Wednesday, March 27, 2013

Test Prep with Task Cards

If you are new to Task Card Corner, WELCOME!  I am so glad you have joined us.  View THIS post to learn more about my vision!

We took our state assessments at the end of February and beginning of March, but I have received several questions about how I use task cards to prepare for state testing... and it just so happens that we did use them, and we had a blast!  We did test prep stations with task cards for about a week in both math and reading.  The centers were differentiated and they focused on common core strands as well as our former state standards that are still being tested this year and next (even if they aren't a Common Core Standard).

This year I have done several "Passports" for students when we are doing centers, and we stuck with that theme for test prep.  They had a Reading Passport to Success and a Math Passport to Success.

Each group of students got different passports based on what I knew they needed to review, especially in reading.  I had some kids working on higher level Inferential Vs. Literal Comprehension Questions, and some were working on Story Elements.  I used my fabulous Target Dollar Spot buckets and had a big row of buckets all along our back counter (which I didn't get a picture of... oops)!  The kids worked their way through the buckets based on what assignment/skill was on their passports.  In each bucket, they found a variety of different task cards to use to practice the skill.  When they finished working their way through a bucket, they would come find me, I would stamp their passport, and then they would check their answers using the answer keys.  The kids LOVED getting their stamps!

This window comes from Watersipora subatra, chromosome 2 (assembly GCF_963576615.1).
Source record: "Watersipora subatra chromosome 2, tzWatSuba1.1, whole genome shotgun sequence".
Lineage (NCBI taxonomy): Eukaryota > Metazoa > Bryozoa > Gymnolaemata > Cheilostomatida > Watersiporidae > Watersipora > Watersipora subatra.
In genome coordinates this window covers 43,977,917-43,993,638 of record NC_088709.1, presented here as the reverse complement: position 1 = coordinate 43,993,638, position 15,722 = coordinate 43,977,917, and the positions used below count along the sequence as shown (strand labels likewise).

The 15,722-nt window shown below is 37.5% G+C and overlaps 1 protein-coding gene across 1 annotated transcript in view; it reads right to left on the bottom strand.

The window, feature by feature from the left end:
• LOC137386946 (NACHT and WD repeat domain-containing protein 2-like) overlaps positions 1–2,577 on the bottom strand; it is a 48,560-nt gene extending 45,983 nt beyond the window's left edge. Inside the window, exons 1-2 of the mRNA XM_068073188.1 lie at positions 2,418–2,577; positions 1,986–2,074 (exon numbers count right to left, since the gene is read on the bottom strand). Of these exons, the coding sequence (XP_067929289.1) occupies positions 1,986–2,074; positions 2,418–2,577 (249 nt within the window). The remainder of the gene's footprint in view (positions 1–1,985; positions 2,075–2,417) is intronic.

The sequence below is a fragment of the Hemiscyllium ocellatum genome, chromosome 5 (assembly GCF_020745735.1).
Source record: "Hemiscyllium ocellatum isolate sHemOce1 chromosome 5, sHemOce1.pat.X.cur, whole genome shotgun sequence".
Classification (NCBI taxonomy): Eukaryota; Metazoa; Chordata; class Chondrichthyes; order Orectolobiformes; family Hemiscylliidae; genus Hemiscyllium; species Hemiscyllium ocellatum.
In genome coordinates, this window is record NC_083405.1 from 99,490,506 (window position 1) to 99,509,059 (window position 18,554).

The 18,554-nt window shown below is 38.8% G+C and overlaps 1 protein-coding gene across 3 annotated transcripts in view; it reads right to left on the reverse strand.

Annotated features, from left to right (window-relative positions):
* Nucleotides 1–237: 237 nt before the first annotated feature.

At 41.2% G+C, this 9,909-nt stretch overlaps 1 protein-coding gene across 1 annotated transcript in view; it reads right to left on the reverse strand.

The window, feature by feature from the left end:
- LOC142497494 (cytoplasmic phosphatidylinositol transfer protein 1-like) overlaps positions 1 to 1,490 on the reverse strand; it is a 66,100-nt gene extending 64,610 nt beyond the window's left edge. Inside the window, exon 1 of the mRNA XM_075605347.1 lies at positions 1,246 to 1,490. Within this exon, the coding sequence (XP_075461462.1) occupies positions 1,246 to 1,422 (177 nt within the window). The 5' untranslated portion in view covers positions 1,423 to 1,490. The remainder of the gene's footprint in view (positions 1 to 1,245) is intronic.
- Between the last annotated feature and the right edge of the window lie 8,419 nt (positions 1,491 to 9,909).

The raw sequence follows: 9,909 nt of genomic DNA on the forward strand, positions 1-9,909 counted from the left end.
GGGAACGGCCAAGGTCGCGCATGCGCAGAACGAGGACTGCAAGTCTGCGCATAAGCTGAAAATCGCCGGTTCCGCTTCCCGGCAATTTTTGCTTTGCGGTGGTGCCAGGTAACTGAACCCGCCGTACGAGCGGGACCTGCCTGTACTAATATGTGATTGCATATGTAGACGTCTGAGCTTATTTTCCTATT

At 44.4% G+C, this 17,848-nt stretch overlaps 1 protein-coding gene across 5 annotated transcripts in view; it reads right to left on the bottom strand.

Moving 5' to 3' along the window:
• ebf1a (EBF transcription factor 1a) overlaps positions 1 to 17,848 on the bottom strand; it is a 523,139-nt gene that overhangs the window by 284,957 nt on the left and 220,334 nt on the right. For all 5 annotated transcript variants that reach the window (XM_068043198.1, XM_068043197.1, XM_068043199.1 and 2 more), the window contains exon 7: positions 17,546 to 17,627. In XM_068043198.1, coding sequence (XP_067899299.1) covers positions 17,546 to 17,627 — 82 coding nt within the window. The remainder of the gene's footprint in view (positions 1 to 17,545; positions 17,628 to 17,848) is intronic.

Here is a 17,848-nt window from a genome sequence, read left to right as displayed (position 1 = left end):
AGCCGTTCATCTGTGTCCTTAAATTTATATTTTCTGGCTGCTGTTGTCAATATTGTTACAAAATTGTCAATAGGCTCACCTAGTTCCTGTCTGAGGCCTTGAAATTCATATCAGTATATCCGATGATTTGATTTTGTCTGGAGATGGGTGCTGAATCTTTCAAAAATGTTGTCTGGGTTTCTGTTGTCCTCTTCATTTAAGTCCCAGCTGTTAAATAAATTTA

Reading Task Cards for Test Prep

Here is an example of one group's Math Passport.  Keep reading to download an editable version for yourself!
I had a lot of fun with math.  The kids have so many different skill sets and needs that I ended up with four different passports, with some kids reviewing the basics of addition and subtraction and another group working more heavily on fractions and decimals and critical math thinking.  In my mind, I was helping to ensure (hope, pray, fingers crossed) some kiddos would be proficient and giving others a chance to show that they are advanced.

Math Task Cards for Test Prep

There is SO much to cover in math that I didn't use complete sets of cards, but pulled 10-15 from different standards.  You can see here that for Geometry, they worked on Angles task cards, Perimeter & Area Task Cards, and Geometry/Shape Task Cards all in one bucket.

As far as time, I considered giving them a set amount of time at each station, but then I realized that wasn't the most logical idea--if they needed extra reinforcement on a topic, giving them ten minutes to work on it then forcing them to leave it behind wouldn't be the best practice.  So we spent a week of our literacy and math block devoted to completing our cards, and they worked at their own pace.

While the students were working on cards, I had identified areas that I wanted to be sure to hit home and use some of the down and dirty test prep materials with in small groups.  You know the drill-- released items, test prep pages, all of those things that you just HAVE to use so that kids are used to the format of the test.  So, as the students were independently working on their buckets, I saw 3-5 small groups each day, practicing some essential test prep material.  It was lovely!